Update Tuesday 11:30 a.m.

As fires threatened homes and businesses in Gatlinburg and Pigeon Forge, the area's largest theme park was watching the situation closely.

"Good news and a little bit of bad news for us, " Dollywood spokesperson Pete Owens said Tuesday morning. 

Several of Dollywood's cabins were either damaged or destroyed by the fire, but the full extent isn't known just quite yet. 

Owens said they haven't been able to reach some of the cabins further in the county. 

On Monday night, Dollywood had evacuated 19 occupied cabins and evacuated guests from 50 rooms in Dollywood's DreamMore Resort.

The park itself wasn't damaged by the inferno, according to Owens. Crews made a fire line along the park to protect its structures, but the attraction did suffer some wind damage. 

Dollywood plans to be closed Wednesday. 

In addition, the Dreammore resort  is fine and plans to be open Tuesday evening for guests.  

The Dollywood cabins will remain closed until they finish assessments. 

Original story

As fires threaten homes and businesses in Gatlinburg and Pigeon Forge, the area's largest theme park was watching the situation closely.

Pete Owens, spokesperson for Dollywood, says that so far, no structures inside the park have been damaged. They have fire crews in the park, standing by if needed to protect the buildings.

Owens says the fire has reached the Upper Middle Creek ridge near the park, and they have evacuated 19 occupied cabins in the park's cabin resort area. In addition, they have evacuated guests from 50 rooms in Dollywood's DreamMore Resort.

Not far away from Dollywood, some 50 to 60 birds were moved out Monday night from the American Eagle Foundation.

According to Julia Cecere of the foundation, AEF staff members began conducting "an emergency bird evacuation" about 8 p.m. They were taken to staff members' homes.

It's something "we have never had to do before," according to an email from Cecere.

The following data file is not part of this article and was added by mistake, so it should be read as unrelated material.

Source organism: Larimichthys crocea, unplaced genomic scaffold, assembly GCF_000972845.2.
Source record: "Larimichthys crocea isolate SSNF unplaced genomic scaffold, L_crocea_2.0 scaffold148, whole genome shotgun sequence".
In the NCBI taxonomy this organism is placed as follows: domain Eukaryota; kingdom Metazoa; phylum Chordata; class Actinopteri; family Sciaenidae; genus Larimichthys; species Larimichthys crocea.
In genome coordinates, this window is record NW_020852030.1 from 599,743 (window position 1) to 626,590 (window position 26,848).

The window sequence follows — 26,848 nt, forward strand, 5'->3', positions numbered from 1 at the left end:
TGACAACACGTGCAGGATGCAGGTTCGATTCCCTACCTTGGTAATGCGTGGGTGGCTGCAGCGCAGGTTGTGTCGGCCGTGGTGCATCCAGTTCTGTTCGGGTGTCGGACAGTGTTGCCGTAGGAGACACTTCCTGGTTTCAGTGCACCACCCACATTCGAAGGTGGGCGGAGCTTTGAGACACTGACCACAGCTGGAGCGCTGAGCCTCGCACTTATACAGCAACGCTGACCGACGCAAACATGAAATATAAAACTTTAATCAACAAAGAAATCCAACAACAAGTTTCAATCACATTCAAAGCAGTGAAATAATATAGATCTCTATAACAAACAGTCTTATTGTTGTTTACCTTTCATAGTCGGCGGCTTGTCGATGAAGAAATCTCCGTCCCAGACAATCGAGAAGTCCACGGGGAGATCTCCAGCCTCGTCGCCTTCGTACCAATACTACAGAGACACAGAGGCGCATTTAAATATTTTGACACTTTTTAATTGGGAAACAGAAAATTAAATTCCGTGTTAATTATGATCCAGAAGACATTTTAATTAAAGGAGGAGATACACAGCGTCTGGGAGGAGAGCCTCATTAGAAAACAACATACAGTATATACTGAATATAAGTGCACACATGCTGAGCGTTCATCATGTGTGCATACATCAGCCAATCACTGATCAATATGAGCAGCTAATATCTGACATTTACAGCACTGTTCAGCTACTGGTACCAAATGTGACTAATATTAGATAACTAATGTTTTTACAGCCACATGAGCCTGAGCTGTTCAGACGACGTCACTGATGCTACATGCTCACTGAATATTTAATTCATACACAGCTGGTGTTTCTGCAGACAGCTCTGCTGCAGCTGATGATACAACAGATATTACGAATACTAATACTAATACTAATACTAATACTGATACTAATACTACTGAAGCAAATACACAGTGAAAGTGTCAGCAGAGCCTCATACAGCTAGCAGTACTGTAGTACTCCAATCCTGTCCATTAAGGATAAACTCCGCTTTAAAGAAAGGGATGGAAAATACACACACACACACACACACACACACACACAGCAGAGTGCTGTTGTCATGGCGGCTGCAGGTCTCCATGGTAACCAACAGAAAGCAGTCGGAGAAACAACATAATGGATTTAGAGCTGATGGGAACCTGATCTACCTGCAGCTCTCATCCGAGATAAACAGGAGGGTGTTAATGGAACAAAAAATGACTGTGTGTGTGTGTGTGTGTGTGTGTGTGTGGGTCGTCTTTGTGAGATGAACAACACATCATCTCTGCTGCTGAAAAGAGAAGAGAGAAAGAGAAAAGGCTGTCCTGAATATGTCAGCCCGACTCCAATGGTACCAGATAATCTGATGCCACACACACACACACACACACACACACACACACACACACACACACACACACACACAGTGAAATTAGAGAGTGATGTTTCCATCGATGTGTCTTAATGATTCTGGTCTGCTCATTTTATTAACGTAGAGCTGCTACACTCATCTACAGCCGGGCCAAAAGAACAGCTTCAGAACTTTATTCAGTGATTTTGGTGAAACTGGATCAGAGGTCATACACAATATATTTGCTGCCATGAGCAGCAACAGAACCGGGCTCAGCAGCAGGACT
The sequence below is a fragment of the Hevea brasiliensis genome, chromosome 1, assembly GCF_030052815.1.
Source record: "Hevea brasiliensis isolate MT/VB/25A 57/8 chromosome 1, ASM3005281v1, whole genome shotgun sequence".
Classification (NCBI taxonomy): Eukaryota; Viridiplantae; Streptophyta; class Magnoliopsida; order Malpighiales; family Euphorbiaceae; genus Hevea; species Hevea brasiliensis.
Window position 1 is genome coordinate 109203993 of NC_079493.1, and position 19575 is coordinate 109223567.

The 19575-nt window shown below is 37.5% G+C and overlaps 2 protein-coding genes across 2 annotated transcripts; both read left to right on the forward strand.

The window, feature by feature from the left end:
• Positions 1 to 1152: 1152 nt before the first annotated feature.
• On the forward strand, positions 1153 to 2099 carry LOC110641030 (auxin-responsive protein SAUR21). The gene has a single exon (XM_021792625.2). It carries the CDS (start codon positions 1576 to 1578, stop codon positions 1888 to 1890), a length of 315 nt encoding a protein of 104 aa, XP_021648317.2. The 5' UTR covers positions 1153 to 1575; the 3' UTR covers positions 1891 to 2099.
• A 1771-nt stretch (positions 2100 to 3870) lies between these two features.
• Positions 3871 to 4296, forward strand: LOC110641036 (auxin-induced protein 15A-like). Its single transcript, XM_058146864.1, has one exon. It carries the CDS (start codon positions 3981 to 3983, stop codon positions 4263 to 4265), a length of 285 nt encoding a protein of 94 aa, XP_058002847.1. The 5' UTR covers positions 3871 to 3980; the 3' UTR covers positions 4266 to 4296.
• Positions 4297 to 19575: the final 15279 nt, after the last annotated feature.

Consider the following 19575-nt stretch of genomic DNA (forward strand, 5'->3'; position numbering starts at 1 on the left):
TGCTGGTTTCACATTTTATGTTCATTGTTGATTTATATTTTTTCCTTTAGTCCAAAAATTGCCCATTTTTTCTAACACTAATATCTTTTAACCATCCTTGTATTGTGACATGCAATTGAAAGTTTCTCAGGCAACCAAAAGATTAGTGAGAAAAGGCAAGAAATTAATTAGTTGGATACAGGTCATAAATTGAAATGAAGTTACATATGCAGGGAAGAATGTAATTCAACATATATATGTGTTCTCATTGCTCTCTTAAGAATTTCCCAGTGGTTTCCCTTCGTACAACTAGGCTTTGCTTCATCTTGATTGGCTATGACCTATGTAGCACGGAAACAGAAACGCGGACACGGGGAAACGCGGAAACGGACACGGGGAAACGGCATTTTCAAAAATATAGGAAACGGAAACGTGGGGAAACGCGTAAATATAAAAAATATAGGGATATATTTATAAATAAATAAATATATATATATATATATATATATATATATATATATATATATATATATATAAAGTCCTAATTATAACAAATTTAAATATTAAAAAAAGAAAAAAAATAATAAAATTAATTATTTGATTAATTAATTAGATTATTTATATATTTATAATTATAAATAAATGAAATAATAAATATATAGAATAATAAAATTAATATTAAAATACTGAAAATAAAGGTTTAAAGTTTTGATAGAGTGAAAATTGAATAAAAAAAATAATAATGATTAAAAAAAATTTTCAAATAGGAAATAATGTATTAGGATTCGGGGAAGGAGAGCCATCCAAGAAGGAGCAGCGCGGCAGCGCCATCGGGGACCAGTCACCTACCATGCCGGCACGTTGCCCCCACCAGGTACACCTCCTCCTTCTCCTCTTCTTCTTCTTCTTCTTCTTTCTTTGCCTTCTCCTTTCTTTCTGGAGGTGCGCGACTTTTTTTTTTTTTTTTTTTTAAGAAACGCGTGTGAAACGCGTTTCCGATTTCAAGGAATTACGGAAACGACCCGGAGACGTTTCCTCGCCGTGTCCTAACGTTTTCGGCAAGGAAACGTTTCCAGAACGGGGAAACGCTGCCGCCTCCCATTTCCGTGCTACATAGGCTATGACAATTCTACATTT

"It wasn't graceful, but we did our best to retrieve every bird and then load about 40-50 pounds of raptor food along with. These birds are now resting safely in individual kennels at several AEF staff member homes 10+ miles away from the fires," she wrote.

Foundation President Al Cecere also went to check on the birds at the Eagle Mountain Sanctuary at Dollywood. Because of the smoke, limited access to the site and the topography, the eagles could not be removed Monday night, according to Julia Cecere.

Here's a link to a live webcam of the sanctuary at Dollywood.

"As of now they are safe and hanging out in their aviaries, albeit the air quality is not optimal. Eagle Mountain Sanctuary houses one of the largest collections of non-releasable Bald Eagles in the world. Firetrucks and first responders are protecting Dollywood and we hope to receive reports in the morning from Dollywood security as to whether it's safe to come evacuate them.

"We are hoping and praying for rain to come save our sweet home in the foothills of the Great Smoky Mountains."

The foundation also is asking for help with carriers once it's time to move the eagles.

"If anyone in Sevierville/Kodak/Knoxville has Large to XL plastic dog kennels/carriers and would like to donate or loan them to the AEF please text 865-654-4223 or 865-256-0372. We would be willing to set a drop-off point in Sevierville, where as of now, is safe from harm. We need these as soon as possible, just in case a second evacuation in the morning in necessary."

Visit the original story at WBIR.com